Latest Statistics for Homeschool SAT scores: (From NHERI)
Let me share a few of the statistics from the National Home Education Research Institute with you. (www.nheri.org) This should give you an added boost of confidence. Knowledge is power!
- Homeschool students score above average on achievement tests regardless of their parents’ level of formal education or their family’s household income
- Whether homeschool parents were ever certified teachers is not related to their children’s academic achievement.
- Home-educated students typically score above average on the SAT and ACT tests that colleges consider for admissions.
- The home-educated are doing well, typically above average, on measures of social, emotional, and psychological development. Research measures include peer interaction, self-concept, leadership skills, family cohesion, participation in community service, and self-esteem.
- Homeschool students are regularly engaged in social and educational activities outside their homes and with people other than their nuclear-family members. They are commonly involved in activities such as field trips, scouting, 4-H, political drives, church ministry, sports teams, and community volunteer work.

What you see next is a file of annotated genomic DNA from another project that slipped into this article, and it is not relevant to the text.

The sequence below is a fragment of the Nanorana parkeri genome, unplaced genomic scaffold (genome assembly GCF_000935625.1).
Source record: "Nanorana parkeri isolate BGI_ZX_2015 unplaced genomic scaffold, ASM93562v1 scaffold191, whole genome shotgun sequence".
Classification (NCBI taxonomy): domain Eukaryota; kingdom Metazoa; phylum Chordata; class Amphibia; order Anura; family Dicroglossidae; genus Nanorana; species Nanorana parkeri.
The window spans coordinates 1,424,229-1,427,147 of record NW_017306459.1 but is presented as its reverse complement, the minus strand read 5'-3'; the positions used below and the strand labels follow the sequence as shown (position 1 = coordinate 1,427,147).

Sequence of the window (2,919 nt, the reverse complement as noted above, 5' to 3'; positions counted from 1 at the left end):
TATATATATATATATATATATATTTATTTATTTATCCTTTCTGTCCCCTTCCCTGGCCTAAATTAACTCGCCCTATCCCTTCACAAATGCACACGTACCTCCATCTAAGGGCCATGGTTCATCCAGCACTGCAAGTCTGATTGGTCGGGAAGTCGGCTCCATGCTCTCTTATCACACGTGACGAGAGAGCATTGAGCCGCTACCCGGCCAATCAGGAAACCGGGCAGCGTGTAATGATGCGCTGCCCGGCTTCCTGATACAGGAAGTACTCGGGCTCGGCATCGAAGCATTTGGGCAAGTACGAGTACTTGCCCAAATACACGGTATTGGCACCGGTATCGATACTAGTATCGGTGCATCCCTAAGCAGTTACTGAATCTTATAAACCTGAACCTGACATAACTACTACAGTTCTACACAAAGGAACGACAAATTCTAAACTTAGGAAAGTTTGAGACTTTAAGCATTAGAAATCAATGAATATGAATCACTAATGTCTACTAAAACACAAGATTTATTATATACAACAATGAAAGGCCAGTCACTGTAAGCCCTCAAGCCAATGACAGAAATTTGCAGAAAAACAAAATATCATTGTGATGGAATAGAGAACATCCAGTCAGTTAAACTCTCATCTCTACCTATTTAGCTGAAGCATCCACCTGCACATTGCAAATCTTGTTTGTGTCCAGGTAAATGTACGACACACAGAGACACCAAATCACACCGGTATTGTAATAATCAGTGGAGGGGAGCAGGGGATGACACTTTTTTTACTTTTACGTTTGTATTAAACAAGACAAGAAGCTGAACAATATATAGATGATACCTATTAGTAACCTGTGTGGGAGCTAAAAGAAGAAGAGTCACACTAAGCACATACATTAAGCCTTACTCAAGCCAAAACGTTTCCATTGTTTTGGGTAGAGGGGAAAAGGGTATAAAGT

The research base on adults who were homeschooled is growing, thus far it indicates that they:
- Participate in local community service more frequently than does the general population,
- Vote and attend public meetings more frequently than the general population,
- Go to and succeed at college at an equal or higher rate than the general population
- By adulthood, internalize the values and beliefs of their parents at a high rate.
General Interpretation of findings is:
It is possible that homeschooling causes the positive traits reported above. However, the research designs to date do not conclusively “prove” that homeschooling causes these things. At the same time, there is no empirical evidence that homeschooling causes negative things compared to institutional schooling. Future research may better answer the question of causation.